Assembly of multifunctional phi29 pRNA nanoparticles for specific delivery of siRNA and other therapeutics to targeted cells

Nanobiomedical Center, University of Cincinnati, Cincinnati, OH 45267, USA.
Methods (Impact Factor: 3.22). 02/2011; 54(2):204-14. DOI: 10.1016/j.ymeth.2011.01.008
Source: PubMed

ABSTRACT Recent advances in RNA nanotechnology have led to the emergence of a new field and brought vitality to the area of therapeutics [P. Guo, The emerging field of RNA nanotechnology, Nat. Nanotechnol., 2010]. Due to the complementary nature of the four nucleotides and its special catalytic activity, RNA can be manipulated with simplicity characteristic of DNA, while possessing versatile structure and diverse function similar to proteins. Loops and tertiary architecture serve as mounting dovetails or wedges to eliminate external linking dowels. Unique features in transcription, termination, self-assembly, self-processing, and acid-resistance enable in vivo production of nanoparticles harboring aptamer, siRNA, ribozyme, riboswitch, or other regulators for therapy, detection, regulation, and intracellular computation. The unique property of noncanonical base-pairing and stacking enables RNA to fold into well-defined structures for constructing nanoparticles with special functionalities. Bacteriophage phi29 DNA packaging motor is geared by a ring consisting of six packaging RNA (pRNA) molecules. pRNA is able to form a multimeric complex via the interaction of two reengineered interlocking loops. This unique feature makes it an ideal polyvalent vehicle for nanomachine fabrication, pathogen detection, and delivery of siRNA or other therapeutics. This review describes methods in using pRNA as a building block for the construction of RNA dimers, trimers, and hexamers as nanoparticles in medical applications. Methods for industrial-scale production of large and stable RNA nanoparticles will be introduced. The unique favorable PK (pharmacokinetics) profile with a half life (T(1/2)) of 5-10h comparing to 0.25 of conventional 2'-F siRNA, and advantageous in vivo features such as non-toxicity, non-induction of interferons or non-stimulating of cytokine response in animals will also be reviewed.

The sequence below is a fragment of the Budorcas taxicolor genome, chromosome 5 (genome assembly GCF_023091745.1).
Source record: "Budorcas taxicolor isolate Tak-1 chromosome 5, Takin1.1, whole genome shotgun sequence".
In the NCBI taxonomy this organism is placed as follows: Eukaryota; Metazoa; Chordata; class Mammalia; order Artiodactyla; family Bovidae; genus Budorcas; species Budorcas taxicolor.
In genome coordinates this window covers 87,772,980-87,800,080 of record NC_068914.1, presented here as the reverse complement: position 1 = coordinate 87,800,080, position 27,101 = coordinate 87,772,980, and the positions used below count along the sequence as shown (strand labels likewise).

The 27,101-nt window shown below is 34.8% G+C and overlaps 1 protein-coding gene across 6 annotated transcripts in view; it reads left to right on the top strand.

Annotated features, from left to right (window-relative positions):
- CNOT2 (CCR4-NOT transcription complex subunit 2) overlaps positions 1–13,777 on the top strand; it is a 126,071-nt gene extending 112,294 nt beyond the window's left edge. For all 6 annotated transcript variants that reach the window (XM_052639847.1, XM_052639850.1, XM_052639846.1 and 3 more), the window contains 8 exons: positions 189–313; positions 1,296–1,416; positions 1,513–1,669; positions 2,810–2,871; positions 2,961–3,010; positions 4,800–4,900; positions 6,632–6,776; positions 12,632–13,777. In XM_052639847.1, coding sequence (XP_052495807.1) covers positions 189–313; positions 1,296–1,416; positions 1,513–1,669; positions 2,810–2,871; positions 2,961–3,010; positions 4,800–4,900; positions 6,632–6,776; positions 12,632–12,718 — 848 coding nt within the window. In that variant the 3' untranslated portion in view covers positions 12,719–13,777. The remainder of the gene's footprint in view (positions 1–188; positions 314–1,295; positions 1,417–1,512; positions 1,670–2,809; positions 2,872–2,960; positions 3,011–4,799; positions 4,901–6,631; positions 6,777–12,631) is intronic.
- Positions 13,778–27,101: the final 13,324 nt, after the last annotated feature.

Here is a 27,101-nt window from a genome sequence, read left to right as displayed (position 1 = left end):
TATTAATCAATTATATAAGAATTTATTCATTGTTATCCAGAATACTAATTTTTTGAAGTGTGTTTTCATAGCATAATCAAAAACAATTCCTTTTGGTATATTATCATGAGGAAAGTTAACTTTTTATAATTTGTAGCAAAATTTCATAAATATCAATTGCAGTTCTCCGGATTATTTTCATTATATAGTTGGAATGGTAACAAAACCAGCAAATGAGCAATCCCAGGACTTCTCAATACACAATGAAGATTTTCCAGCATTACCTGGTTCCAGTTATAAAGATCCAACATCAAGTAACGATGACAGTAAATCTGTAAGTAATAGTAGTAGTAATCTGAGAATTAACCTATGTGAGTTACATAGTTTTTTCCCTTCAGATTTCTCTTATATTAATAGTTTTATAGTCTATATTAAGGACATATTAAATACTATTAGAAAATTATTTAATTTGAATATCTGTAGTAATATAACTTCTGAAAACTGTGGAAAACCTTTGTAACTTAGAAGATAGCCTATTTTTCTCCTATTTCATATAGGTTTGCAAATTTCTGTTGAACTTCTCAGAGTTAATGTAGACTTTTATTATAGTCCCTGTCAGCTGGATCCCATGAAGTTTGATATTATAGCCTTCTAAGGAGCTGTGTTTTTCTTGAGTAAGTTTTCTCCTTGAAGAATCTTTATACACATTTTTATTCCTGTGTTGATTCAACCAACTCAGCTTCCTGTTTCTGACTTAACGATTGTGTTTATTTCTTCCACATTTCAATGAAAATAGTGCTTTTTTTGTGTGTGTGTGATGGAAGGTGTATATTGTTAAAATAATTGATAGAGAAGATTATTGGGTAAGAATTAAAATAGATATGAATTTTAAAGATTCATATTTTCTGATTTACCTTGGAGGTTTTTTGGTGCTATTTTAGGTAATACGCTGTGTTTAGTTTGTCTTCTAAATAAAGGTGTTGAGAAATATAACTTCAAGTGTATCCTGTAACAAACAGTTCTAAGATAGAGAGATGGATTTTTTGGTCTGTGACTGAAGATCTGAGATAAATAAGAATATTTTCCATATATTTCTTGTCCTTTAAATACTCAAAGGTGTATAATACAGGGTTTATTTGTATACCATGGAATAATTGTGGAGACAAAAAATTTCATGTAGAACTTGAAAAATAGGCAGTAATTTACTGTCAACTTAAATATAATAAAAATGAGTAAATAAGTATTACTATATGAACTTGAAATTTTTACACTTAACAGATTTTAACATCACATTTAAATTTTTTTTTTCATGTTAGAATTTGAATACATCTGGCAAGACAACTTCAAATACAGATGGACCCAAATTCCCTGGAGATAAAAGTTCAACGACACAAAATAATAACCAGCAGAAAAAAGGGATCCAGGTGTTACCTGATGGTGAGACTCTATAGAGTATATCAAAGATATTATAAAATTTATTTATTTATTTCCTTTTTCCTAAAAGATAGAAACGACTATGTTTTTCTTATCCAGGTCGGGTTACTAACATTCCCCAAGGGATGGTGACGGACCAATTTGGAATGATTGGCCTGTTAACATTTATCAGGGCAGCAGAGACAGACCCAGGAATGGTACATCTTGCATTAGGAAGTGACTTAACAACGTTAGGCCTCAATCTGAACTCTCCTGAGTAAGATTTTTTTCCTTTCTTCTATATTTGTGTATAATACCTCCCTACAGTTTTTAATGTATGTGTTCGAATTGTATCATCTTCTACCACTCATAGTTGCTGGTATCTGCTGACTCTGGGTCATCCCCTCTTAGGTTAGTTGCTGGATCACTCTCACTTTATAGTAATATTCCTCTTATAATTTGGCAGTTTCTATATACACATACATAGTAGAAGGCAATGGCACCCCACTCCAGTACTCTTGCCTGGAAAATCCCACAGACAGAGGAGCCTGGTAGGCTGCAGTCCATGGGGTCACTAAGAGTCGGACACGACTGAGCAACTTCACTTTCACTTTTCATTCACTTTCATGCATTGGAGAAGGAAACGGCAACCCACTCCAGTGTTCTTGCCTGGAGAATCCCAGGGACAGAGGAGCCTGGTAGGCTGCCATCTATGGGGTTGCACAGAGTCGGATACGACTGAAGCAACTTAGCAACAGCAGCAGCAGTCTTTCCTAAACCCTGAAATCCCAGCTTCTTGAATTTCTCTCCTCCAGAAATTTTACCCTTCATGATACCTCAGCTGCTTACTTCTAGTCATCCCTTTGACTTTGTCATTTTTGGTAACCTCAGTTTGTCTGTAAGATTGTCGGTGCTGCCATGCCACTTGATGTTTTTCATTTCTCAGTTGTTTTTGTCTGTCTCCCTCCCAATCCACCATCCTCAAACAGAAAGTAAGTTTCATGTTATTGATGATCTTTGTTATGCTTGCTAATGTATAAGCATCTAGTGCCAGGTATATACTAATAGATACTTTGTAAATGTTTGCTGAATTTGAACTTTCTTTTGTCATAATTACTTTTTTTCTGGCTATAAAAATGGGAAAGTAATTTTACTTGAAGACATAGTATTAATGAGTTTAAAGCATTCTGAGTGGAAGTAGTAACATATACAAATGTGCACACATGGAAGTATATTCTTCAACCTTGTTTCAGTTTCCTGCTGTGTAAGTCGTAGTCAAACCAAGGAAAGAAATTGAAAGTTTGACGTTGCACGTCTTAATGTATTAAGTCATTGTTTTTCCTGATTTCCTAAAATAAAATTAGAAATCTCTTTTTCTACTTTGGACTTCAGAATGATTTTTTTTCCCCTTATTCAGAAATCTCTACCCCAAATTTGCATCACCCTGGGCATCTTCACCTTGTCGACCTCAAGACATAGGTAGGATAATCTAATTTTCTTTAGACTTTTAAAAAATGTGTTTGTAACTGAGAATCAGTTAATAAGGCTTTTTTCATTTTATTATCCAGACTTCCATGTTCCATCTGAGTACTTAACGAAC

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    ABSTRACT: Double-stranded (ds)DNA viruses package their genomic DNA into a procapsid using a force-generating nanomotor powered by ATP hydrolysis. Viral DNA packaging motors are mainly composed of the connector channel and two DNA packaging enzymes. In 1998, it was proposed that viral DNA packaging motors exercise a mechanism similar to the action of AAA+ ATPases that assemble into ring-shaped oligomers, often hexamers, with a central channel (Guo et al. Molecular Cell, 2:149). This chapter focuses on the most recent findings in the bacteriophage ϕ29 DNA packaging nanomotor to address this intriguing notion. Almost all dsDNA viruses are composed entirely of protein, but in the unique case of ϕ29, packaging RNA (pRNA) plays an intermediate role in the packaging process. Evidence revealed that DNA packaging is accomplished via a "push through one-way valve" mechanism. The ATPase gp16 pushes dsDNA through the connector channel section by section into the procapsid. The dodecameric connector channel functions as a one-way valve that only allows dsDNA to enter but not exit the procapsid during DNA packaging. Although the roles of the ATPase gp16 and the motor connector channel are separate and independent, pRNA bridges these two components to ensure the coordination of an integrated motor. ATP induces a conformational change in gp16, leading to its stronger binding to dsDNA. Furthermore, ATP hydrolysis led to the departure of dsDNA from the ATPase/dsDNA complex, an action used to push dsDNA through the connector channel. It was found unexpectedly that by mutating the basic lysine rings of the connector channel or by changing the pH did not measurably impair DNA translocation or affect the one-way traffic property of the channel, suggesting that the positive charges in the lysine ring are not essential in gearing the dsDNA. The motor channel exercises three discrete, reversible, and controllable steps of gating, with each step altering the channel size by 31% to control the direction of translocation of dsDNA. Many DNA packaging models have been contingent upon the number of base pairs packaged per ATP relative to helical turns for B-type DNA. Both 2 and 2.5 bp per ATP have been used to argue for four, five, or six discrete steps of DNA translocation. The "push through one-way valve" mechanism renews the perception of dsDNA packaging energy calculations and provides insight into the discrepancy between 2 and 2.5 bp per ATP. Application of the DNA packaging motor in nanotechnology and nanomedicine is also addressed. Comparison with nine other DNA packaging models revealed that the "push through one-way valve" is the most agreeable mechanism to interpret most of the findings that led to historical models. The application of viral DNA packaging motors is also discussed.
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